Chrome didn't survive long...

September 3, 2008 at 9:31 PMAndre Loker

... on my computer. Less than 24 h after I downloaded Google's first own browser I already uninstalled it. Sure, it's slick and lightning fast. But I can't help it: I don't trust it.

Excerpt from the "Google Chrome Privacy Notice":

Your copy of Google Chrome includes one or more unique application numbers. These numbers and information about your installation of the browser (e.g., version number, language) will be sent to Google when you first install and use it and when Google Chrome automatically checks for updates.  If you choose to send usage statistics and crash reports to Google, the browser will send us this information along with a unique application number as well.  Crash reports can contain information from files, applications and services that were running at the time of a malfunction.

It's not completely new that software has a unique ID which is frequently sent back "home". Firefox also has a unique ID used for the auto update feature (see Firefox Privacy Policy, search for "Automated Update Service"). It's the fact that everything you search for, everything you enter into the "Omnibox" is sent to Google (at least in the default configuration if Google is your search engine). It does not take much to come up with some really scary scenarios in which your ID is combined with your search profile. I'm not saying Google is doing it or planning it, I'm just pointing out that with Chrome there's a much higher potential for Google to profile individual usage behaviour.

Still convinced of Chrome? Read on. Excerpt from the "Google Chrome Terms of Service" (Update: this has been changed in the meantime by Google and does not represent the current state of the EULA, see "Update 3" below)

11. Content license from you

11.1 You retain copyright and any other rights you already hold in Content which you submit, post or display on or through, the Services. By submitting, posting or displaying the content you give Google a perpetual, irrevocable, worldwide, royalty-free, and non-exclusive license to reproduce, adapt, modify, translate, publish, publicly perform, publicly display and distribute any Content which you submit, post or display on or through, the Services. This license is for the sole purpose of enabling Google to display, distribute and promote the Services and may be revoked for certain Services as defined in the Additional Terms of those Services.

11.2 You agree that this license includes a right for Google to make such Content available to other companies, organizations or individuals with whom Google has relationships for the provision of syndicated services, and to use such Content in connection with the provision of those services.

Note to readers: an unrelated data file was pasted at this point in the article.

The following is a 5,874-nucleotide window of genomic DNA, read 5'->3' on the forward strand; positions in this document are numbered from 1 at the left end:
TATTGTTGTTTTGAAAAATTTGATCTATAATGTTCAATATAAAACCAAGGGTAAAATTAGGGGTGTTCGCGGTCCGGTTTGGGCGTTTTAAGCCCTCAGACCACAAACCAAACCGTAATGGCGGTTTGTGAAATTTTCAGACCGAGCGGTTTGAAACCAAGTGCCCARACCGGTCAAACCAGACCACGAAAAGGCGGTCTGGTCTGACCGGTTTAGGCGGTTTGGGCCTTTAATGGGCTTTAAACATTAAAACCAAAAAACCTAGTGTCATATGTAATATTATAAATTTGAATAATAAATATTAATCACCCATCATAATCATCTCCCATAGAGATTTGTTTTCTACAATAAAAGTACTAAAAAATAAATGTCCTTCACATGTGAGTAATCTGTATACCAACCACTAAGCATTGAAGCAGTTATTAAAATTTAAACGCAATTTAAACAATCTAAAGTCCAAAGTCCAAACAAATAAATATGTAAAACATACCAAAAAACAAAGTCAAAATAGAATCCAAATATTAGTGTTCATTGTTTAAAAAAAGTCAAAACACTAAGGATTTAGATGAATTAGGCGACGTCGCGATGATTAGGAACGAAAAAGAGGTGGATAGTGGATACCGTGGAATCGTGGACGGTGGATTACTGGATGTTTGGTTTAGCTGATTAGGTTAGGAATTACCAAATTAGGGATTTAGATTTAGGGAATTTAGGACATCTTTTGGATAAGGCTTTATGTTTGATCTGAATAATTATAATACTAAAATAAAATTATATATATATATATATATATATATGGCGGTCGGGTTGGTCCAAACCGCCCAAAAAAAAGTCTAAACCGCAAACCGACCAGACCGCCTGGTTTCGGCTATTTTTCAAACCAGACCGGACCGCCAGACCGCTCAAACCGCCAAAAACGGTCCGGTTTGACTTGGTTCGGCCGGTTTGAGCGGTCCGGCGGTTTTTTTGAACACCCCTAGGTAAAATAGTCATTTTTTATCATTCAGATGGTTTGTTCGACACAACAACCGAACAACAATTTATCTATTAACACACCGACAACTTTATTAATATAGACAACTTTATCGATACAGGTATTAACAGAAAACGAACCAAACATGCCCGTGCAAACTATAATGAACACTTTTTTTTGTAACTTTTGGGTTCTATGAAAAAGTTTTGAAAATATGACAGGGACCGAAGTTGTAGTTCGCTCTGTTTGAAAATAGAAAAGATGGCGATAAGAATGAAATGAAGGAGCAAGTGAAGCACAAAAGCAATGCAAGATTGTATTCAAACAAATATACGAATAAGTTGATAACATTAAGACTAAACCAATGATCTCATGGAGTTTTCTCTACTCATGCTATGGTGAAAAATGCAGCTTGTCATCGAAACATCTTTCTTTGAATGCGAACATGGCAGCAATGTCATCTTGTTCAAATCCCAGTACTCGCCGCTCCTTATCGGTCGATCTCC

11.3 You understand that Google, in performing the required technical steps to provide the Services to our users, may (a) transmit or distribute your Content over various public networks and in various media; and (b) make such changes to your Content as are necessary to conform and adapt that Content to the technical requirements of connecting networks, devices, services or media. You agree that this license shall permit Google to take these actions.

11.4 You confirm and warrant to Google that you have all the rights, power and authority necessary to grant the above license.

I'm no lawyer, but this sounds very much like "Google has the right to do whatever they like with the data you send and receive using their services". This is unacceptable.

Call me a follower, call be paranoid, call be simple-hearted. But I'm not willing to take part in this new chapter of informational transparency. I know that Google is by far not the only threat for privacy. But the more we combine different services of one specific provider the more traceable we become. I'm always open for a discussion, so if you feel like being able to convince me, have a shot at it!

Thanks to Hennie for pointing me to the Chrome terms of service.

Update: "This Post Not Made In Chrome; Google's EULA Sucks" - a nice post from someone who actually is a lawyer.

Update 2: As far as I understand, Chromium (the open source project on which Google Chrome is based) does not fall under the same terms of service, so chances are that if you're using a Chromium build you don't grant any license for submitted content to Google.

Update 3: In the meantime Google has replaced paragraph 11 of the Chrome Eula:

11. Content license from you

11.1 You retain copyright and any other rights you already hold in Content which you submit, post or display on or through, the Services.

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